Getting organized at home …

Over the next few days, I’ll try and get caught up on reporting about my hospital experience. It was a mixed experience, certainly not all positive but I had some pretty terrific nurses and nurse assistants, and a pretty terrific husband caregiver too – which made it go much better than it otherwise would have.

When we got home one of the biggest challenges was figuring out all the medications and a process that allows us to create an efficient process. I can now better appreciate why it felt like the nurses were giving me various pills on an almost hourly basis. Someone asked how many? I’m at 17 different meds, with 11 different dose times – the goal in setting up a schedule was to optimize pain medications and reduce the number of times in the day I’m taking drugs, while still respecting various drug interactions. This isn’t something that is easily done by the pharmacy, as the pharmacy doesn’t deal with all the over-the-counter meds that are also prescribed (e.g. I’m prescribed certain vitamins which aren’t provided by the pharmacy). I think this pictures shows well how Scott was feeling when he first started to tackle the problem.

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After several hours and a phone call to the last floor I was staying at in the hospital, he was able to prioritize drug interactions (it was impossible to meet some of the requirements), and create a spreadsheet of when to take which meds. It actually would have been a lot more useful if the hospital had printed out my medication schedule for the last 48-hours I was in the hospital. That would have given Scott something to work with. I cannot imagine how the average person could even manage this!

Initially we had not included my asthma inhalers. In the hospital, a separate respiratory tech would visit me (I think twice a day), to give me one of my asthma inhalers – actually the one they gave me was different than what I normally take – the hospital often would make substitutes to align with their systems and availability. Since it wasn’t what I normally took, I didn’t think about it when I got home. Then after dinner, I suddenly had an asthma attack. I had Scott and my in-laws rushing around the house trying to find inhalers and pillows and whatever to try to reduce the pain induces with the sudden onset of coughing and wheezing. It was NOT fun. I then realized why they were proactively giving me an inhaler while in hospital. So, now we have added proactive inhalers to my list of meds…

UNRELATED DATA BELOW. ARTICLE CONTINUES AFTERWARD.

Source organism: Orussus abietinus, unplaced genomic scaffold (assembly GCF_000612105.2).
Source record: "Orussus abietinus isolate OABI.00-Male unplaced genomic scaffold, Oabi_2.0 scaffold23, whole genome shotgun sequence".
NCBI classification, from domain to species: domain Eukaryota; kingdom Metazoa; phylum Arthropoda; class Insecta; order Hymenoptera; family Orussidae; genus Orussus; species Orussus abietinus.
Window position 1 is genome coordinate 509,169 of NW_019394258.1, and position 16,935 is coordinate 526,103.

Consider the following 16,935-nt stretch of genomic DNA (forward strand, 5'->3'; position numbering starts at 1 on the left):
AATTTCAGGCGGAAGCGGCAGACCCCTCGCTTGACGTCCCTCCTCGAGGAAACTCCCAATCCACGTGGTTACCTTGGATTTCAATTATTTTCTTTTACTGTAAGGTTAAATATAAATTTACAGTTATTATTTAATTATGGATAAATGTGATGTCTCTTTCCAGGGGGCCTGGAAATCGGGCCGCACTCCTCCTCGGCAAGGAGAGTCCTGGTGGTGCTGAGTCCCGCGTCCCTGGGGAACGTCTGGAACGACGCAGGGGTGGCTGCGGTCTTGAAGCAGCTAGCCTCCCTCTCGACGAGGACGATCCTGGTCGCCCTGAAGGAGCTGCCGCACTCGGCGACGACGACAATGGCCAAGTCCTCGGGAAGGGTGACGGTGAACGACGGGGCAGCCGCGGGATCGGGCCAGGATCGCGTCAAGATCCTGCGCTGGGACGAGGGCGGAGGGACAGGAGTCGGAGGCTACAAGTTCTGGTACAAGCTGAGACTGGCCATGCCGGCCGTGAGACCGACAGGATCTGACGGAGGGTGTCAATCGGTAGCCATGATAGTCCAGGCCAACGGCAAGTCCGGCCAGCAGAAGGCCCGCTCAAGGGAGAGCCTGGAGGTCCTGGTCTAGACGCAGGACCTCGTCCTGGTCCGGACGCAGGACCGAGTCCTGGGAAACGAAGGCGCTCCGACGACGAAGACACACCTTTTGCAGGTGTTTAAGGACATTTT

So far, so good …


  • Becky


  • Fantastic news that you are OK, despite all the difficulties. Wishing you a very speedy recovery and all the best for 2015.

  • Great to hear you are at home! We were lucky when I was released to be sent directly to Home Care for a translation of the pharmaceutical puzzle. Can’t imagine doing it on my own:-(
    Recognize that look on Scott’s face, after this filing dual tax returns will never seem difficult again.

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